Sunday, August 2, 2020

Wood dowry ~ Guest blog by CEF's Ms Thuy Dinh

Some of the students CEF's Thuy Dinh is responsible for are from an ethnic community in a mountainous region of Phuoc Son not far from the Laos border. They have customs that we know nothing of unless they share them with us and as they do we are constantly learning from them which we love. Thuy shares this interesting story.

I am really into exploring new cultural and historical stories of the areas I visit. This is my third year working for CEF and I am responsible for working with mainly Gie Trieng ethnic minority girls in our scholarship program in mountainous areas of Phuoc Son district. I used to notice the woodpiles stacked neatly along walls of the local people’s stilt houses but I was never curious about that. Other CEF staff and I thought simply these bundles of wood were for their daily cooking, but it turned they were not for that use.
We did a survey trip in Phuoc Son district two weeks ago and I accidentally learned about the role of firewood and it’s connection to Gie Trieng marriage customs. It is really interesting to hear that on their wedding day, they may lack money or gold, but wood is a must for the brides. A local person shared that wood was the dowry, and a treasured symbol of love. In addition, he said: “It’s very cold living in the forest. We need the heat from a fire to survive. Therefore, wood is very important to us.”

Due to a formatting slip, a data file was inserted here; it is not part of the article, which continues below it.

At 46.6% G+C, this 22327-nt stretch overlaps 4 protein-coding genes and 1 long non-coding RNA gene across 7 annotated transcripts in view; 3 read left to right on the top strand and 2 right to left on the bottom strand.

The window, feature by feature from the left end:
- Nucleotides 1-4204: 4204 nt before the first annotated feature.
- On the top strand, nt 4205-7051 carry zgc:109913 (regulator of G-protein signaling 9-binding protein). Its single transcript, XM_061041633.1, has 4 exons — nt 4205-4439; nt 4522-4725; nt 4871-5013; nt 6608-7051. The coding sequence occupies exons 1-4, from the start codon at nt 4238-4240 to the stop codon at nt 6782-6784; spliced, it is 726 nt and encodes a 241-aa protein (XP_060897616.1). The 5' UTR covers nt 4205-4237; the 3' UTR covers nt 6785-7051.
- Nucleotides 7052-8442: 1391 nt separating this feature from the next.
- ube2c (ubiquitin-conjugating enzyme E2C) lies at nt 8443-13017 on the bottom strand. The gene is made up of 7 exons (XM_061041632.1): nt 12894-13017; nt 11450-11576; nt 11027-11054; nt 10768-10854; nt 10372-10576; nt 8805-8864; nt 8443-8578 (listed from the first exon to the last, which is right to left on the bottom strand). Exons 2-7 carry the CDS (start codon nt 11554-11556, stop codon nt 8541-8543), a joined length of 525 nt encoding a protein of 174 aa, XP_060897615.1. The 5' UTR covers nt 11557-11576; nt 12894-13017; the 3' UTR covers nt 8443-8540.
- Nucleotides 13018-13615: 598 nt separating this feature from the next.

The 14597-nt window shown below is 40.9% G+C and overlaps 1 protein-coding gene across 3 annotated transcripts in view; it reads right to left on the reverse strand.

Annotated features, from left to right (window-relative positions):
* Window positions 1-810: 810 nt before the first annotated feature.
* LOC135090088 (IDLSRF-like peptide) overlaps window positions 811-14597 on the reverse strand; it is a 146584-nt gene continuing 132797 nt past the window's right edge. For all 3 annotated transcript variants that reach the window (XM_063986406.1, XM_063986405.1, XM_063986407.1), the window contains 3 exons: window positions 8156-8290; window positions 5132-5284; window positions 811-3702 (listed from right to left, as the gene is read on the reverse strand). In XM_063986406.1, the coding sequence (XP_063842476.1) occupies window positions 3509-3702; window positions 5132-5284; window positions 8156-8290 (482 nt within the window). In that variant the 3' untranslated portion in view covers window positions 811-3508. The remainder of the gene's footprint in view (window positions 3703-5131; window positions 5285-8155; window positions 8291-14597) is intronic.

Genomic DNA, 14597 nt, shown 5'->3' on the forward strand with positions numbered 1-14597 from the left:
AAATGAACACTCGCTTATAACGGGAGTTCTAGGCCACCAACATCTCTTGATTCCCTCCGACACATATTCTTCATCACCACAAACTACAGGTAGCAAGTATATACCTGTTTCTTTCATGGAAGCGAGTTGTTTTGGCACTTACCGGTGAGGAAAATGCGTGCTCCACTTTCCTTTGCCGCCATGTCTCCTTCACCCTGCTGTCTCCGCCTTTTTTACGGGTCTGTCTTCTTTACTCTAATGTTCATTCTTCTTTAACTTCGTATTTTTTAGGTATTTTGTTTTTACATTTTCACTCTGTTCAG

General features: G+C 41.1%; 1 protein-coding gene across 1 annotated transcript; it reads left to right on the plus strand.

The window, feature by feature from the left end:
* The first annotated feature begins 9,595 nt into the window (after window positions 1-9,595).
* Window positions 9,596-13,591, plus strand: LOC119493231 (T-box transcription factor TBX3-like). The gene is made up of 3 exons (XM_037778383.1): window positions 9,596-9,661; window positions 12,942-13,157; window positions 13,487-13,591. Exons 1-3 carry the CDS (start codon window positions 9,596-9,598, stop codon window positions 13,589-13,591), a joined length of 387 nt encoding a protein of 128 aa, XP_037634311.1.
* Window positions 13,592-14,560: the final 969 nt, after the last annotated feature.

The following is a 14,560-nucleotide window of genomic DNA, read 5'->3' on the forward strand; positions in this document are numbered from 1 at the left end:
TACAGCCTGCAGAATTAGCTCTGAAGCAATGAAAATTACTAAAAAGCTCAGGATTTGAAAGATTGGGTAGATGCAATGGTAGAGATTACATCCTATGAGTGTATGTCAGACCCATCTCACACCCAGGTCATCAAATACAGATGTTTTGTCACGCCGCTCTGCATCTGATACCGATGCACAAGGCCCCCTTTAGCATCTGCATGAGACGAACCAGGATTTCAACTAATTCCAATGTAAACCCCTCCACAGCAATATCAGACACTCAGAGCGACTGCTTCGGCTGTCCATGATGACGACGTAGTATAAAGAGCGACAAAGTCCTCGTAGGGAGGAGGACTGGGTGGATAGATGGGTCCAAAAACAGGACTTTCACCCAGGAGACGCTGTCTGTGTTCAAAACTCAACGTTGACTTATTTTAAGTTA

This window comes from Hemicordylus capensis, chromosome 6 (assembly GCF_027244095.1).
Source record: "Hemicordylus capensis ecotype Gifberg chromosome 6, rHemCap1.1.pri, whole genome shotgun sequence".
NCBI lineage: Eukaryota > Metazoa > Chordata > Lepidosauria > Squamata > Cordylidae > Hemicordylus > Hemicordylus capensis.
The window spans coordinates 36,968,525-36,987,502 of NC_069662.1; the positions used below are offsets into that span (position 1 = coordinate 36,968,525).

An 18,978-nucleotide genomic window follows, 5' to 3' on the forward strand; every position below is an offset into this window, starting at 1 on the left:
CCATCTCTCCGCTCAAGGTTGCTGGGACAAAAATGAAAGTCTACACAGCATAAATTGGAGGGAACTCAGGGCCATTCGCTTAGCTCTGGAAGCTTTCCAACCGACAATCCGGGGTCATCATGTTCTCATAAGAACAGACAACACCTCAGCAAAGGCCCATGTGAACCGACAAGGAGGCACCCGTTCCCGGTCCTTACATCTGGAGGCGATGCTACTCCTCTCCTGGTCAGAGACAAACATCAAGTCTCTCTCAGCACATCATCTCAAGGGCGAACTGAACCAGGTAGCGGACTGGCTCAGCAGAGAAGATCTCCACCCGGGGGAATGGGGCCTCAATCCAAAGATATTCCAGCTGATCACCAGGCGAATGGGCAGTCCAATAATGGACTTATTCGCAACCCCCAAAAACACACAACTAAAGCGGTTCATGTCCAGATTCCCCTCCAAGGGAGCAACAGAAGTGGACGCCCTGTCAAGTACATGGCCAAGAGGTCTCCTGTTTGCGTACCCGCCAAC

Local women used to cut down the beech trees before there was the regulation of protecting the forest was established. While the wood is tough, it has a straight grain so it is not only easy to chop, but the wood also burns for a long time. When Gie Trieng women enter the age of marriage, it is time for them to take the wood from the forest. It takes them a long time and much effort. Gie Trieng women start to chop down the trees at the age of 15. Each must have 400 to 500 bundles of firewood to show off their skill and determination. The more firewood she has, the healthier and more hardworking she is considered.
Collecting the wood can take months or years. Men can tell how strong, industrious, and skilful the women are by observing how big the stacks are and how even the wood is chopped. They will make their marital decisions based on that. The presented wood is also the symbol of piety as the brides don’t only present it to the groom but also to her family-in-law on their wedding day. It is considered a valuable dowry that the groom’s family only uses on special occasions.

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